What truly made me feel a deep gratitude and happiness was to get the possibility to make music in the Great Hall of the Moscow Conservatory, or rather, the acoustic of the Great Hall…Definitely way beyond of what I’m used to.
The Great Hall of the Moscow conservatory is one of the most famous concert venues not only in Moscow and Russia but in the world. Maestro Kogan told me it is (supposed to be) acoustically one of the five finest concert halls in the world. It was opened in 1901 and
renovated in 2011 – beautifully decorated in yellow and with portraits of important composers looking down at you when standing on stage. The hall has 1737 seats and our concert of Mendelssohn’s St. Paul was sold out. I enjoyed myself so much that I didn’t even get really nervous.
It was a very unexpected gig turning out to be pure bliss.
Photos by MSSO
The piece for two voices and timpani is going to be performed during the contemporary music festival Festival Aktuelle Musik 017 NAH – FERN in Nuremberg, as a part of a concert suitably called Jenseits der Aria – Beyond the Aria. Very suitable for this piece mixing an old nordic way of singing; kulning, with classical singing and extremely low passages where the voice is hardly anything but breath. Rehnqvist also mixes Swedish, Finnish and gibberish texts.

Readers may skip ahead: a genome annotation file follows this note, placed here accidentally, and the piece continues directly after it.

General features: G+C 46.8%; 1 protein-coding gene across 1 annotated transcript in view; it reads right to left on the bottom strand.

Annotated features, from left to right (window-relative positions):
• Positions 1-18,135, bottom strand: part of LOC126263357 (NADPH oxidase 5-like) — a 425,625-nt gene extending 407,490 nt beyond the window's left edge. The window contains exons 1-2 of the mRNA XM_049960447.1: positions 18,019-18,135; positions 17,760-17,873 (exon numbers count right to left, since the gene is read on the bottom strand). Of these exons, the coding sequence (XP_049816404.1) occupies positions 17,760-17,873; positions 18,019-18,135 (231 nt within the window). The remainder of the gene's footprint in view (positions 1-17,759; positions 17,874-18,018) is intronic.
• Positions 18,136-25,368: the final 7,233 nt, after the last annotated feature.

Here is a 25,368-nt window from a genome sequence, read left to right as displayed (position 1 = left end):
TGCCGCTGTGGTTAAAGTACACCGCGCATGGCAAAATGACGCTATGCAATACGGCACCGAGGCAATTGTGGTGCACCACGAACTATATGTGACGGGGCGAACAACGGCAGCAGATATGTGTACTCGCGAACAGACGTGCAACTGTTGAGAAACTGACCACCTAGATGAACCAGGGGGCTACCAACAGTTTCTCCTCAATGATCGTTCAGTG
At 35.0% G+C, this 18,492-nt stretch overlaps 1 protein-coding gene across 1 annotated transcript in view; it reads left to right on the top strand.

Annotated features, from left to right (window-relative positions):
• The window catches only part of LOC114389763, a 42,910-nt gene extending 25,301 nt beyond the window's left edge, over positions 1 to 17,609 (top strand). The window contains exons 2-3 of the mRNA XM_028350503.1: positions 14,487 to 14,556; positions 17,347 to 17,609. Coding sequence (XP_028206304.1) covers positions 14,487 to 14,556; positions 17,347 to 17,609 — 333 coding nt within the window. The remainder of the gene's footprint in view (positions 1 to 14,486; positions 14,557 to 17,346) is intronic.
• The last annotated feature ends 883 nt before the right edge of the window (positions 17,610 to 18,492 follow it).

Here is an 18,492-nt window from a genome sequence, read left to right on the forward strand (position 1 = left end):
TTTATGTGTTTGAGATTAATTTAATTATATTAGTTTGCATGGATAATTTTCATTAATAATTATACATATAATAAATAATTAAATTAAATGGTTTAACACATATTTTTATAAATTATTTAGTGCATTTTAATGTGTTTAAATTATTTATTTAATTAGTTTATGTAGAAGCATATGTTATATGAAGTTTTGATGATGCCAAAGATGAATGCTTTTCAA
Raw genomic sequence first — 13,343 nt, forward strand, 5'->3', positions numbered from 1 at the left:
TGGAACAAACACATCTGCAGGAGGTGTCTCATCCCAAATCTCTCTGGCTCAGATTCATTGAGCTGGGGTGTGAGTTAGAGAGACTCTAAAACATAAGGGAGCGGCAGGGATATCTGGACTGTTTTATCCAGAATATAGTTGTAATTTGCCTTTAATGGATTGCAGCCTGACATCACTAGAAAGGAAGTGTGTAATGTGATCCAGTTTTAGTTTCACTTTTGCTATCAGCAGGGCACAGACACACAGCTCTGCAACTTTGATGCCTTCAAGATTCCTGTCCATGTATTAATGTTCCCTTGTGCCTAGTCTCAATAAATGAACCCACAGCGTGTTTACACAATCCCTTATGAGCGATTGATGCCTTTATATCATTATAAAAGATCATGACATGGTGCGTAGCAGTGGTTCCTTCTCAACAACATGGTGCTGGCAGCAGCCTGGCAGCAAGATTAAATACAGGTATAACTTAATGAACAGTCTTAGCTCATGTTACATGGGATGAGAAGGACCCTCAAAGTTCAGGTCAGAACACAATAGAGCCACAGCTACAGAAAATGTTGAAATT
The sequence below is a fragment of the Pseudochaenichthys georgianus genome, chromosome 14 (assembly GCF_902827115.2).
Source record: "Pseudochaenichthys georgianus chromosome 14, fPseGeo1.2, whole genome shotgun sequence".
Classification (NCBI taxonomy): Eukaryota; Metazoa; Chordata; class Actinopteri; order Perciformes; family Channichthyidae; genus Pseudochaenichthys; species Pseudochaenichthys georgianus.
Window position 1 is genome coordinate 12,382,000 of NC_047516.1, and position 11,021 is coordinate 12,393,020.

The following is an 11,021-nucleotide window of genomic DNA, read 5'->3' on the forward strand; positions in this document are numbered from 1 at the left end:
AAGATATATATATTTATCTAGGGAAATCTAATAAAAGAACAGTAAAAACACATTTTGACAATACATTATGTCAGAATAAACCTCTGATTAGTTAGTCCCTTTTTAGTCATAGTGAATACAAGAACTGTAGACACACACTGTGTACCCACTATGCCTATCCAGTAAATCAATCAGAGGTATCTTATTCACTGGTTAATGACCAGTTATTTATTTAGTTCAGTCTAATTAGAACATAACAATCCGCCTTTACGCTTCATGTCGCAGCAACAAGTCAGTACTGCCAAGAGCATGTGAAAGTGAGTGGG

Kulning is something I’ve heard a lot during my studies in Sweden and sometimes as a kid, but I’ve never felt predestined to produce those sounds myself. However, after talking to Rehnqvist about it, I contacted the superb Norwegian soprano Berit Norbakken-Solset (which might be the most beautiful surname I’ve ever heard) who is writing her doctorate on how to widen the concept of a classical trained voice – what we as classical singers can actually do with our voices and how we should train young singers, preparing them for a more diverse working market.
Berit gave me a few tips on how a classical voice can produce the sounds of kulning, without raising the larynx.
I’m very interested to see what working with these piece brings me in terms of the extreme hight notes of kulning but maybe even more because of the extreme low notes (H)
The concert takes place in the church St.Egidien, May 16th 19:30
Voice 1 Franziska Zwink
Voice 2 Solgerd Isalv
Percussion Felix Uttenreuther